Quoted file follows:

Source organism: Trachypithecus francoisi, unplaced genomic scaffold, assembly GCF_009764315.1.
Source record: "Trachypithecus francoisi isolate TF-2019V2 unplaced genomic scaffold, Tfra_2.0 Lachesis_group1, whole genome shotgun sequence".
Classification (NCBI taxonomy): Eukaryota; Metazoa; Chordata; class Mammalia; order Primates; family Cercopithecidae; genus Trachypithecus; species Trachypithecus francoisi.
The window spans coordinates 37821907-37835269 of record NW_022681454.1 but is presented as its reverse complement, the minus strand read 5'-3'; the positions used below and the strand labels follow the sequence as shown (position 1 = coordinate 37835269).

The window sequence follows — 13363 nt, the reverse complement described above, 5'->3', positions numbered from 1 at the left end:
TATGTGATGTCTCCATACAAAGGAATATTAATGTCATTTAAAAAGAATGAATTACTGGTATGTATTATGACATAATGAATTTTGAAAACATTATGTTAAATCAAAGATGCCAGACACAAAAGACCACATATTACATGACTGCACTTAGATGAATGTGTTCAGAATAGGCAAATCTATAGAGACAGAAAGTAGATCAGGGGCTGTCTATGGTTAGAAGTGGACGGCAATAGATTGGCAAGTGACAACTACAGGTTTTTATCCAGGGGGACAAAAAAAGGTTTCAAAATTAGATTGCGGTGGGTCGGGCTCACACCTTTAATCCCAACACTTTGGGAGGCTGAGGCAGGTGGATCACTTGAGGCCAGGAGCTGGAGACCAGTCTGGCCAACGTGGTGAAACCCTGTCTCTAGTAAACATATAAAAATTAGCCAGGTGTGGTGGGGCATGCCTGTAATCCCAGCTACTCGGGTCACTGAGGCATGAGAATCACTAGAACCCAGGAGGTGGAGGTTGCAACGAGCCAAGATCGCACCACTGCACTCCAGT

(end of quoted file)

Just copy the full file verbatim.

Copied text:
Source organism: Trachypithecus francoisi, unplaced genomic scaffold, assembly GCF_009764315.1.
Source record: "Trachypithecus francoisi isolate TF-2019V2 unplaced genomic scaffold, Tfra_2.0 Lachesis_group1, whole genome shotgun sequence".
Classification (NCBI taxonomy): Eukaryota; Metazoa; Chordata; class Mammalia; order Primates; family Cercopithecidae; genus Trachypithecus; species Trachypithecus francoisi.
The window spans coordinates 37821907-37835269 of record NW_022681454.1 but is presented as its reverse complement, the minus strand read 5'-3'; the positions used below and the strand labels follow the sequence as shown (position 1 = coordinate 37835269).

The window sequence follows — 13363 nt, the reverse complement described above, 5'->3', positions numbered from 1 at the left end:
TATGTGATGTCTCCATACAAAGGAATATTAATGTCATTTAAAAAGAATGAATTACTGGTATGTATTATGACATAATGAATTTTGAAAACATTATGTTAAATCAAAGATGCCAGACACAAAAGACCACATATTACATGACTGCACTTAGATGAATGTGTTCAGAATAGGCAAATCTATAGAGACAGAAAGTAGATCAGGGGCTGTCTATGGTTAGAAGTGGACGGCAATAGATTGGCAAGTGACAACTACAGGTTTTTATCCAGGGGGACAAAAAAAGGTTTCAAAATTAGATTGCGGTGGGTCGGGCTCACACCTTTAATCCCAACACTTTGGGAGGCTGAGGCAGGTGGATCACTTGAGGCCAGGAGCTGGAGACCAGTCTGGCCAACGTGGTGAAACCCTGTCTCTAGTAAACATATAAAAATTAGCCAGGTGTGGTGGGGCATGCCTGTAATCCCAGCTACTCGGGTCACTGAGGCATGAGAATCACTAGAACCCAGGAGGTGGAGGTTGCAACGAGCCAAGATCGCACCACTGCACTCCAGT